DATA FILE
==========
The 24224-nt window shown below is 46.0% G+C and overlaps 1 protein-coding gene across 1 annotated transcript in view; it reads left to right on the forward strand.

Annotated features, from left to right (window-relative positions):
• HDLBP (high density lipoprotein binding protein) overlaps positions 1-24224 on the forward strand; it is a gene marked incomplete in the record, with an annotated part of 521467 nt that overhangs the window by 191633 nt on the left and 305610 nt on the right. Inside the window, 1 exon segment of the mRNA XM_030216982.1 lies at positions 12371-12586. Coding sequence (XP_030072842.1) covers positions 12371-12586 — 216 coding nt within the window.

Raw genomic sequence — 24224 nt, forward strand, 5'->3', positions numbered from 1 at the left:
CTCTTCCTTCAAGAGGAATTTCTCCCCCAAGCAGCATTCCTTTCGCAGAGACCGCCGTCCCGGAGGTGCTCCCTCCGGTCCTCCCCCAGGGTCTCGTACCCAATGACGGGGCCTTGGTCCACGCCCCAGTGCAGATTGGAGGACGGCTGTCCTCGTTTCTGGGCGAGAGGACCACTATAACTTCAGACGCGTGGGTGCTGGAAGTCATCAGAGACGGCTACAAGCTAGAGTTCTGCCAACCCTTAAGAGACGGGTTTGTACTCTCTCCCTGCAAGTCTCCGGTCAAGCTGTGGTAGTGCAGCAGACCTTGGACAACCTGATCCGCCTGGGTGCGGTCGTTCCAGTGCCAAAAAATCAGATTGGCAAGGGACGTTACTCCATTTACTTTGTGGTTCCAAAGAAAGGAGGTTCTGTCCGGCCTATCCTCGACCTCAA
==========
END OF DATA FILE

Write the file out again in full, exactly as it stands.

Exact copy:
The 24224-nt window shown below is 46.0% G+C and overlaps 1 protein-coding gene across 1 annotated transcript in view; it reads left to right on the forward strand.

Annotated features, from left to right (window-relative positions):
• HDLBP (high density lipoprotein binding protein) overlaps positions 1-24224 on the forward strand; it is a gene marked incomplete in the record, with an annotated part of 521467 nt that overhangs the window by 191633 nt on the left and 305610 nt on the right. Inside the window, 1 exon segment of the mRNA XM_030216982.1 lies at positions 12371-12586. Coding sequence (XP_030072842.1) covers positions 12371-12586 — 216 coding nt within the window.

Raw genomic sequence — 24224 nt, forward strand, 5'->3', positions numbered from 1 at the left:
CTCTTCCTTCAAGAGGAATTTCTCCCCCAAGCAGCATTCCTTTCGCAGAGACCGCCGTCCCGGAGGTGCTCCCTCCGGTCCTCCCCCAGGGTCTCGTACCCAATGACGGGGCCTTGGTCCACGCCCCAGTGCAGATTGGAGGACGGCTGTCCTCGTTTCTGGGCGAGAGGACCACTATAACTTCAGACGCGTGGGTGCTGGAAGTCATCAGAGACGGCTACAAGCTAGAGTTCTGCCAACCCTTAAGAGACGGGTTTGTACTCTCTCCCTGCAAGTCTCCGGTCAAGCTGTGGTAGTGCAGCAGACCTTGGACAACCTGATCCGCCTGGGTGCGGTCGTTCCAGTGCCAAAAAATCAGATTGGCAAGGGACGTTACTCCATTTACTTTGTGGTTCCAAAGAAAGGAGGTTCTGTCCGGCCTATCCTCGACCTCAA